MBL Society Members Thoru Pederson and James P. Collins, who also co-directs the MBL-ASU History of Biology seminars, are among 14 MBL-affiliated scientists who have been elected to the American Academy of Arts and Sciences, one of the nation’s oldest and most prestigious honorary societies. All were elected to the Academy’s Biological Sciences division. These
Otto Myerhof received the Nobel Prize in Physiology or Medicine in 1922 for describing the “relationship between consumption of oxygen and metabolism of lactic acid in muscle.” After fleeing Nazi Germany, he was offered a position at the University of Pennsylvania and began spending summers at the MBL as a researcher (1941) and Library Researcher
Giro Miesenböck, an alumnus of the MBL’s Optical Microscopy and Imaging in the Biomedical Sciences course (1994), is a co-recipient of the 2020 Shaw Prize in Life Science and Medicine for conducting fundamental research in the development of optogenetics, a revolutionary tool in neuroscience research. Miesenböck, who is based at the University of Oxford, shares
This series features MBL community members who in some way are addressing the coronavirus crisis. Suggestions for future profiles may be sent here. By Diana Kenney From their Bay Area home, Amanda Martinez and Rob McGinnis read news reports, with growing unease, on the dire lack of protective gear for medical workers as COVID-19 raced
Twelve members of the MBL’s research, education, and alumni communities have been elected to the National Academy of Sciences (NAS) in recognition of their “distinguished and continuing achievements in original research.” Election to the Academy is widely considered a mark of excellence in science, and is one of the highest honors a scientist can attain.
Promega supports the MBL in a variety of ways, including donating molecular cell biology resources to the MBL courses through the Scientific Vendor Partnership program. By Shelley K. Mesch A Promega Corp. product received approval from the U.S. Food and Drug Administration to be used in the Centers for Disease Control and Prevention’s test for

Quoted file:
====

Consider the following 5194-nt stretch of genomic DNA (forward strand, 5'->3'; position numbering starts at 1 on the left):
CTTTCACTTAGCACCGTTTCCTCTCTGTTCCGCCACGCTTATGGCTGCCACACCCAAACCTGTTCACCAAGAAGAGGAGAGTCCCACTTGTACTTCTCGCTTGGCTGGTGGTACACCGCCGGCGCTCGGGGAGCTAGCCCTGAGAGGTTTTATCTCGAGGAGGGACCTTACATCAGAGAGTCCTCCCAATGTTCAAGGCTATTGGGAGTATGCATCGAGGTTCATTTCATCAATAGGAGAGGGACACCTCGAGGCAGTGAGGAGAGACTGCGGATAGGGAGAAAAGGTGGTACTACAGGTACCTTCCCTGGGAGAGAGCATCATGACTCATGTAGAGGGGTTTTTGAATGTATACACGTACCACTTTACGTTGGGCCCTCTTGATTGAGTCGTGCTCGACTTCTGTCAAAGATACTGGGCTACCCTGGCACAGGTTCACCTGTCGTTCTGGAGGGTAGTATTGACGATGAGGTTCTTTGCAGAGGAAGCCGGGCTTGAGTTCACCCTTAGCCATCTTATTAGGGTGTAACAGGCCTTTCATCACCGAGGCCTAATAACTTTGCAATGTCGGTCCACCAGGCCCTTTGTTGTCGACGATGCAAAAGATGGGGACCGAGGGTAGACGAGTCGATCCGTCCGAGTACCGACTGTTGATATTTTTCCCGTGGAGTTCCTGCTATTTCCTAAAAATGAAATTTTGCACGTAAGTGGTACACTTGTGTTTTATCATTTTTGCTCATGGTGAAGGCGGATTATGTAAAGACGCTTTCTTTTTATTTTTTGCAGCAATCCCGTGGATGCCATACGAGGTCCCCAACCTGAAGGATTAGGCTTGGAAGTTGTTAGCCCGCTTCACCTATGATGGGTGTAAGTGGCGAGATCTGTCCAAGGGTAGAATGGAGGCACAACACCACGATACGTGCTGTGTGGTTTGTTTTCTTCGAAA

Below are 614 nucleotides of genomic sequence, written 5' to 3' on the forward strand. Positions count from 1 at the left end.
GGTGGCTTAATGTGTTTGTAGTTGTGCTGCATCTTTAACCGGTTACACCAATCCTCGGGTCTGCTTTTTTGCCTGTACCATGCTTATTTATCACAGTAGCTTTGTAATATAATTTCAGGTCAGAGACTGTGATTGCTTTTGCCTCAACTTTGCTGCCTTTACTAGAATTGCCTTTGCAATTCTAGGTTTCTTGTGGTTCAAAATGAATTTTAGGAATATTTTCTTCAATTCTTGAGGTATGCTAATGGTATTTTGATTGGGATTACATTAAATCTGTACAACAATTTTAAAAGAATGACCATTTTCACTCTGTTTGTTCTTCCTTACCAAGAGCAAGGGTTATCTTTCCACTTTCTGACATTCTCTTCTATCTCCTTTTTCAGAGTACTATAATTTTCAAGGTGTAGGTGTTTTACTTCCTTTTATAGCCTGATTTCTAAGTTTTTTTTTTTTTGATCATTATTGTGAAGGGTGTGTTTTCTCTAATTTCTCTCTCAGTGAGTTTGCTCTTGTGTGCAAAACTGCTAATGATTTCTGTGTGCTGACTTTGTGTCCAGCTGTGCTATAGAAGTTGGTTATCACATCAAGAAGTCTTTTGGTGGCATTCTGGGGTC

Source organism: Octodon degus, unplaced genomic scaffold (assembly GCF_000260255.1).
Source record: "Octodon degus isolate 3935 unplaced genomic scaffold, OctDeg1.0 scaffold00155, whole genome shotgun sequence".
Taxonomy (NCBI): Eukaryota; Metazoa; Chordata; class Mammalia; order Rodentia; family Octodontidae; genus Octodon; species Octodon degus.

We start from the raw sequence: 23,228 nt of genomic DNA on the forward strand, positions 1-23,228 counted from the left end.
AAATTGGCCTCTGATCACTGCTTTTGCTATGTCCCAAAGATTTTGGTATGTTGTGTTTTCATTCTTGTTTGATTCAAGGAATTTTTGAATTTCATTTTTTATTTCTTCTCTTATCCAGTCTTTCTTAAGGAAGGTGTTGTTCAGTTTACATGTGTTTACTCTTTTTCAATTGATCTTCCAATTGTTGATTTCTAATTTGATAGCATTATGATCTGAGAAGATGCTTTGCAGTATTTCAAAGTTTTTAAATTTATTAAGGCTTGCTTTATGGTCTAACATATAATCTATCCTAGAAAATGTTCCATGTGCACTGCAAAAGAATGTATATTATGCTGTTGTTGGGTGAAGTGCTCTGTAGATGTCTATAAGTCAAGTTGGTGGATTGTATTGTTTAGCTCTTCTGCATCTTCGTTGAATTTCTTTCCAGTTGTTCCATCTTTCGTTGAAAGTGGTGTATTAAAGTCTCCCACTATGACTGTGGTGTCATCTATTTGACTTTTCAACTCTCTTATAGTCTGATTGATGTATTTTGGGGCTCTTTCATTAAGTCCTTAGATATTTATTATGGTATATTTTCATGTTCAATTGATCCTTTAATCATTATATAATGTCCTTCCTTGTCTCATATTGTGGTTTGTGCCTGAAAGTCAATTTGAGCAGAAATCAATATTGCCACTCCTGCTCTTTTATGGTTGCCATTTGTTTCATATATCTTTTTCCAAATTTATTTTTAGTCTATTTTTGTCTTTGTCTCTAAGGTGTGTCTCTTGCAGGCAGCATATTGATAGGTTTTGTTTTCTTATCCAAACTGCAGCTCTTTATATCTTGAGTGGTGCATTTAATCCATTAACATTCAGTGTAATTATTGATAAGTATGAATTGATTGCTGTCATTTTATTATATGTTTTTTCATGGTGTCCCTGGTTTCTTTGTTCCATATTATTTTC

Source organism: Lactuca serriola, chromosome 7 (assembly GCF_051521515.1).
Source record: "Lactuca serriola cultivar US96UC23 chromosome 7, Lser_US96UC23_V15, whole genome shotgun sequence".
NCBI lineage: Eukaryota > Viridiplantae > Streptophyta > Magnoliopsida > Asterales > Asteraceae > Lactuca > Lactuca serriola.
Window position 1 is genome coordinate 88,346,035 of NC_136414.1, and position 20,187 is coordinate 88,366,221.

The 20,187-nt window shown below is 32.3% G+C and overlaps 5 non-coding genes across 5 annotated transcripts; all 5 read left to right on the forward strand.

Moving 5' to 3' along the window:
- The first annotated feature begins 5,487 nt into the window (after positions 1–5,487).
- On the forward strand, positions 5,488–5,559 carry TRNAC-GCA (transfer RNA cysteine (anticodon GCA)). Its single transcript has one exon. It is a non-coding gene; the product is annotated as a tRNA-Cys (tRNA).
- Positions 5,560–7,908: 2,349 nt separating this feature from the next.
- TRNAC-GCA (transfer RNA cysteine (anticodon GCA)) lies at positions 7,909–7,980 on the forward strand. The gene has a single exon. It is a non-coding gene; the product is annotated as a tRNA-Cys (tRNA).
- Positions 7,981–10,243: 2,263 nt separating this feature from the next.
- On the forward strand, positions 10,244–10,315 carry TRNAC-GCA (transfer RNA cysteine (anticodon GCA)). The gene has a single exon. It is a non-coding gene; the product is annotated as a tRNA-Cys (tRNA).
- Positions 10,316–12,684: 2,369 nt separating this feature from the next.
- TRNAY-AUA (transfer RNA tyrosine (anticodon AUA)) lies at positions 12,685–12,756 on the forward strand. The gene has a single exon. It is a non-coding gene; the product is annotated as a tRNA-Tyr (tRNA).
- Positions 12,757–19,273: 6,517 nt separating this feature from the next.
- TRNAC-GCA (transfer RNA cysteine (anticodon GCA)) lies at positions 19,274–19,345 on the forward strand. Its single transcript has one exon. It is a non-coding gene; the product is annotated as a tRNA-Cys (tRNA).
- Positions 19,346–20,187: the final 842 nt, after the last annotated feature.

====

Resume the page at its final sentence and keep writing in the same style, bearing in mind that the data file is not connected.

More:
The late Shinya Inoué was widely known for his scientific brilliance as well as his generosity, a legacy that continues to this day. Last summer, a few months before his death, Inoué blessed the transfer of the centrifuge polarizing microscope that he invented and built at MBL in collaboration with Olympus Optical and Hamamatsu Photonics.
Congratulations to several members of the MBL community who have been elected Fellows of the American Association for the Advancement of Science (AAAS), a lifetime honor in recognition of their extraordinary achievements in advancing science. New Fellows of the AAAS Sections on Biological Sciences, Medical Sciences, and Neurosciences include: Section on Biological Sciences Peter Beerli,
Graduate students from Brown University headed to the MBL for NeuroPracticum—an immersive eight-day workshop where students gain hands-on neuroscience experience. By Brown University News Staff Meghan Gonsalves, a first-year neuroscience graduate student at Brown University, spends most of her time studying imaging techniques used to measure brain activity in humans. So when she was asked
By Mark Dwortzan On December 3 and 4, Boston University convened a workshop exploring how synthetic biology—the engineering of genetic “circuits” in living cells and organisms to enable them to perform specified tasks—can help address climate change. Participants, who included thought leaders in science, economics, policy and ethics, considered a wide range of complex challenges